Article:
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How much does my family spend?
We all compare ourselves to others. I share my own family's spending patterns and compare them to the ABS household expenditure survey.
Last year I wrote about how much a renting family needs to earn before tax to be as well off as a homeowning age pensioner household.
So I asked on Twitter a while back for some other experiences after doing a quick and dirty budget that was probably a bit conservative.
Today, I want to go further and share my best guess of what my family of four—two adults and two kids at public high school—spends for a middle-class lifestyle in an Australian capital city (Brisbane).
There is often a taboo about discussing incomes and spending. Gossip channels become the main way we guess other people’s income and ponder how they manage to buy certain things.
I will present my spending estimate matched to categories used in the Consumer Price Index (CPI), and I will put the CPI weight next to each heading (i.e. what proportion of all spending the average household makes on each component) and compare it to mine.
The Australian Bureau of Statistics categorises spending in the consumer price index into the following groups, showing the percentage share of spending for the average Aussie household in each group.
Food and non-alcoholic beverages
With two boys in high school, food is a big priority for our household. We live within walking distance of Aldi and Woolworths but have a busy lifestyle so we dine out and get takeaway more often than planned.
If I had to put a number on it, we would spend about $300 per week at the supermarket, and about $200 on takeaway. This includes all the non-food household items from the supermarket and also includes those occasional fancy meals out for birthdays and special occasions.
While that might seem like a lot, remember it’s only $125 per person per week.
So that’s $26,000 per year straight up. The ABS reckons that 17% of household spending is food, and given that we are four people instead of the 2.5 per household average, that we spend more than that on food makes sense.
Food = $26,000 (22% compared to 17% in the CPI)
Alcohol and tobacco
This is an easy one. We have no smokers and I’m the only drinker in the family. I usually only drink at events, like catching up with friends at the pub, which is also not as frequent as it could be (sorry friends). I reckon $40 a week, or $2,000 per year, would more than cover it. But I imagine that this is one spending item that can easily blow out for some people.
Alcohol = $2,000 (2% compared to 7.8% in the CPI)
Clothing and footwear
I am less certain of our total spending in this category. As you can imagine, my wife is the main decision-maker here.
Two growing boys playing a lot of sports means a lot of shoes, sport and school uniforms, and generally outgrowing things. Three pairs of shoes each on average would be about $300 per person per year on shoes alone, though I’d guess a bit more, so getting close to $1,500 per year.
We are at the lifetime peak of clothes buying, and while we get plenty of hand-me-down clothes, there still seems like a lot of clothes to buy.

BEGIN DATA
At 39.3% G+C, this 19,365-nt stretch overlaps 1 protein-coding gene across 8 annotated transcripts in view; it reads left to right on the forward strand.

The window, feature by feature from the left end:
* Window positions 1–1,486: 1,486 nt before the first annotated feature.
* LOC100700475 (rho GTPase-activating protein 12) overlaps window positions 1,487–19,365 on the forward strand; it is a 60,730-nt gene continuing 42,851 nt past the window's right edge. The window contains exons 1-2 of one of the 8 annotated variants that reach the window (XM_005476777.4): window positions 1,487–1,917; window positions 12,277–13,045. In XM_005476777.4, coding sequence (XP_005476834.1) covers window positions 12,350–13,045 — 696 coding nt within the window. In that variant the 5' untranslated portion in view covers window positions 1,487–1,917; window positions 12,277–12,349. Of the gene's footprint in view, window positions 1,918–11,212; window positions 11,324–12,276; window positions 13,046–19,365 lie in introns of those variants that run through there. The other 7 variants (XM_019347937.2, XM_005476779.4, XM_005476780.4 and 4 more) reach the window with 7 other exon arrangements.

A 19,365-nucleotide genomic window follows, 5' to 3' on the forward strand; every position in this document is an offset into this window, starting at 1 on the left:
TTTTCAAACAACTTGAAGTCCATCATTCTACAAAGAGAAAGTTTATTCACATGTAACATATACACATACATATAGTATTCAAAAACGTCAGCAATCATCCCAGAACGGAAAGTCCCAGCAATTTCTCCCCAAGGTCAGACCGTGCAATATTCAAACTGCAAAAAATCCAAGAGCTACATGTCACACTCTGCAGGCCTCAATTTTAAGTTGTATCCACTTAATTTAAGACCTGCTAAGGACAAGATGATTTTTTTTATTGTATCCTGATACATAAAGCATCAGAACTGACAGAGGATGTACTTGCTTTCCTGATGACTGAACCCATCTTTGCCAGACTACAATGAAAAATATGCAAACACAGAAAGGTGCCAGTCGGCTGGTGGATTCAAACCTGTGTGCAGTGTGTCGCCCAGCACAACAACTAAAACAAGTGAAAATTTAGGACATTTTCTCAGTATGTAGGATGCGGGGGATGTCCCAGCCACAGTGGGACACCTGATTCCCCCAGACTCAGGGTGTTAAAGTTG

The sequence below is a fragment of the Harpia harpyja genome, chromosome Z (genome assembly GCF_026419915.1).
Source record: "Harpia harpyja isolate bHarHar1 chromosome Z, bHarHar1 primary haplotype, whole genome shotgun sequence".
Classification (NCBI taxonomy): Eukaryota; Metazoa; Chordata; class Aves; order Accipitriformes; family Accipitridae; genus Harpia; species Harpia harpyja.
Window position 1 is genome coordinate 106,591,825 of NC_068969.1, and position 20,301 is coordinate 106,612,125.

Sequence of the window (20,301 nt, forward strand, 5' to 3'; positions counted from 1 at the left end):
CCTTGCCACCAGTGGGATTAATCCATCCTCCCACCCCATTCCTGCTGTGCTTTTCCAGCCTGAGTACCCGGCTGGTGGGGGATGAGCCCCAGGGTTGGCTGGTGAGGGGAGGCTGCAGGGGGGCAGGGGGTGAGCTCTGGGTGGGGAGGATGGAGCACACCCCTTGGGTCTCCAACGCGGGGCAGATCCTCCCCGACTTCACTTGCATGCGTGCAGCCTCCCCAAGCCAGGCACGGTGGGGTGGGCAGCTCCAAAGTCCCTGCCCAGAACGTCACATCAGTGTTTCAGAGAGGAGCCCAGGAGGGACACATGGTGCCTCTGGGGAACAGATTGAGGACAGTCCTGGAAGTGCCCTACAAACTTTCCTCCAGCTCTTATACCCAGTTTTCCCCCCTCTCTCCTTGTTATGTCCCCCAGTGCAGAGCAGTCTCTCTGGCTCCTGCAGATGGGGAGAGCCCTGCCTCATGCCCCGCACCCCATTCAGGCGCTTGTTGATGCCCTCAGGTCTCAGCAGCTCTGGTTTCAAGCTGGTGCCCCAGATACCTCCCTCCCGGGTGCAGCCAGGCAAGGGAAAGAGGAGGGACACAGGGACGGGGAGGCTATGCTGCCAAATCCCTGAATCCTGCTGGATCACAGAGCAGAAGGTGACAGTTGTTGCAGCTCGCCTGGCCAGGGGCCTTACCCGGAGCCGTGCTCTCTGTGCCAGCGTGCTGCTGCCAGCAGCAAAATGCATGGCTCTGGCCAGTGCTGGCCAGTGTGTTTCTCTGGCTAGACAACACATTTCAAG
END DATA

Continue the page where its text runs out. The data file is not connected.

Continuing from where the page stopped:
I’m going to have to throw out a number here. Let’s say $7,000 per year. So $9,000 per year for the total category.
Clothing = $9,000 (8% compared to 3.4% in the CPI)
We bought our house a couple of years ago, but I used money made from previous property investments to minimise the loan needed. It is probably best to add in the rent we paid previously and ignore other ownership costs, which was $500 per week.
However, these days the same house would be $700 per week, or $36,000 per year.
This category also includes household energy, so that’s about $2,000 for electricity and gas.
Housing = $38,000 (33% compared to 22% in the CPI)
Furnishings, household equipment and services
This is a difficult category. We seem to attract hand-me-down furniture and appliances so I don’t feel like we spend a lot. This category includes things like tools and appliances, cleaning services, even haircuts and childcare.
I can say that only my wife gets a professional haircut. I cut hair for the rest of us boys and cut the dog’s hair. And we don’t get any professional cleaner or gardener or anything like that.
Again, I’m going to have to guess a little here by thinking about the replacement cycle of appliances and how often I actually buy new furnishing. Let’s say $4,000.
Furnishings and housing equipment = $4,000 (4% compared to 9% in the CPI)
We don’t have private health insurance and have access to a bulk billing GP most of the time.
We all visit the dentist once a year at a cost of $200 each or so, and my eldest got $7,000 of braces last year, and my other son may get them next year (so two sets of braces over 4-5 years).
Add in other medicines and therapies, including the money we’ve spent on physio and other services and we are probably at $8,000 per year.
Health = $8,000 (7% compared to 6.5% in the CPI)
We live in an accessible inner city location and work from home or within walking distance.
We have one car, that cost $18,000 five years ago. We drive about 8,000kms per year in it. The total cost is about $2,000 in fuel, $1,000 in insurance, $900 in registration, about another $1,000 in maintenance and $2,000 in depreciation.
So that’s about $7,000, or about $135 per week for the car alone.
We probably spend about thousand or so per year on public transport (which is less than $10 each per week).
Transport = $8,000 (7% compared to 10.6% in the CPI)